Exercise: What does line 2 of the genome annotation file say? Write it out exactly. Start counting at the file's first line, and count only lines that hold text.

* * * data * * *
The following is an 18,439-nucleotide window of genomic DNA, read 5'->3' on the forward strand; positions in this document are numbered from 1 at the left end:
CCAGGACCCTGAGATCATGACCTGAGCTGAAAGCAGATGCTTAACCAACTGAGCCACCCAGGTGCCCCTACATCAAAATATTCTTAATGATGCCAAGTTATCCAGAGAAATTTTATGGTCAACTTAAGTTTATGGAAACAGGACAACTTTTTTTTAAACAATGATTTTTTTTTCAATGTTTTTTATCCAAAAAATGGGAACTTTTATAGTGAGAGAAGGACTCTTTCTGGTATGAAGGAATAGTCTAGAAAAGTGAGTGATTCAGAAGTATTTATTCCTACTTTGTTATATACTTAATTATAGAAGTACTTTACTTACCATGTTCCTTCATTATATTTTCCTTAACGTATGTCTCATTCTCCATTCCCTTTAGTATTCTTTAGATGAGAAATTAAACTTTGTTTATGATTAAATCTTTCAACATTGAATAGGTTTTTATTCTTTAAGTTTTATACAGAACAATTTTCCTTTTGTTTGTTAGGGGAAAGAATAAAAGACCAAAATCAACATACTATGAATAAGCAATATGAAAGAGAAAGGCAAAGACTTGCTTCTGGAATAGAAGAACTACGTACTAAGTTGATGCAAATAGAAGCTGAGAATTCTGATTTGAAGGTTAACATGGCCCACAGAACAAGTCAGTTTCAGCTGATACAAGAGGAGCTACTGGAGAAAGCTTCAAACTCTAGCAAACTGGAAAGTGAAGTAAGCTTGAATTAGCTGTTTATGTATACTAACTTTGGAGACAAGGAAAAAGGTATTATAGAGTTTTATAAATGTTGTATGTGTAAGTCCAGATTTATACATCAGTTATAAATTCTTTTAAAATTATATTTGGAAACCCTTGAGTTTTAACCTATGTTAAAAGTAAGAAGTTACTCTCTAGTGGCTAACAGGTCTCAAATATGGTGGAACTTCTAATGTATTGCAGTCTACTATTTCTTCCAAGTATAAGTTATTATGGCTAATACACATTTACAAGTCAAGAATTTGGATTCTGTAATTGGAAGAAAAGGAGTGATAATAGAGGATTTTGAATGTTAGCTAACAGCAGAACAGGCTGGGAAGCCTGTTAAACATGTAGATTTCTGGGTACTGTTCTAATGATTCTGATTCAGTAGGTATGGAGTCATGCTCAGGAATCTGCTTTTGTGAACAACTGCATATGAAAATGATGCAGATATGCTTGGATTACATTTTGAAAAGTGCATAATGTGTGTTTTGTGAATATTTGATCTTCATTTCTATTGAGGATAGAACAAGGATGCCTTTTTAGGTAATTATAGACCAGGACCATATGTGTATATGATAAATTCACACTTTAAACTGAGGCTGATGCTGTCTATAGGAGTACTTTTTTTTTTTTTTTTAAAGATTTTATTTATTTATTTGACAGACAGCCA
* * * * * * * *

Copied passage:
CCAGGACCCTGAGATCATGACCTGAGCTGAAAGCAGATGCTTAACCAACTGAGCCACCCAGGTGCCCCTACATCAAAATATTCTTAATGATGCCAAGTTATCCAGAGAAATTTTATGGTCAACTTAAGTTTATGGAAACAGGACAACTTTTTTTTAAACAATGATTTTTTTTTCAATGTTTTTTATCCAAAAAATGGGAACTTTTATAGTGAGAGAAGGACTCTTTCTGGTATGAAGGAATAGTCTAGAAAAGTGAGTGATTCAGAAGTATTTATTCCTACTTTGTTATATACTTAATTATAGAAGTACTTTACTTACCATGTTCCTTCATTATATTTTCCTTAACGTATGTCTCATTCTCCATTCCCTTTAGTATTCTTTAGATGAGAAATTAAACTTTGTTTATGATTAAATCTTTCAACATTGAATAGGTTTTTATTCTTTAAGTTTTATACAGAACAATTTTCCTTTTGTTTGTTAGGGGAAAGAATAAAAGACCAAAATCAACATACTATGAATAAGCAATATGAAAGAGAAAGGCAAAGACTTGCTTCTGGAATAGAAGAACTACGTACTAAGTTGATGCAAATAGAAGCTGAGAATTCTGATTTGAAGGTTAACATGGCCCACAGAACAAGTCAGTTTCAGCTGATACAAGAGGAGCTACTGGAGAAAGCTTCAAACTCTAGCAAACTGGAAAGTGAAGTAAGCTTGAATTAGCTGTTTATGTATACTAACTTTGGAGACAAGGAAAAAGGTATTATAGAGTTTTATAAATGTTGTATGTGTAAGTCCAGATTTATACATCAGTTATAAATTCTTTTAAAATTATATTTGGAAACCCTTGAGTTTTAACCTATGTTAAAAGTAAGAAGTTACTCTCTAGTGGCTAACAGGTCTCAAATATGGTGGAACTTCTAATGTATTGCAGTCTACTATTTCTTCCAAGTATAAGTTATTATGGCTAATACACATTTACAAGTCAAGAATTTGGATTCTGTAATTGGAAGAAAAGGAGTGATAATAGAGGATTTTGAATGTTAGCTAACAGCAGAACAGGCTGGGAAGCCTGTTAAACATGTAGATTTCTGGGTACTGTTCTAATGATTCTGATTCAGTAGGTATGGAGTCATGCTCAGGAATCTGCTTTTGTGAACAACTGCATATGAAAATGATGCAGATATGCTTGGATTACATTTTGAAAAGTGCATAATGTGTGTTTTGTGAATATTTGATCTTCATTTCTATTGAGGATAGAACAAGGATGCCTTTTTAGGTAATTATAGACCAGGACCATATGTGTATATGATAAATTCACACTTTAAACTGAGGCTGATGCTGTCTATAGGAGTACTTTTTTTTTTTTTTTTAAAGATTTTATTTATTTATTTGACAGACAGCCA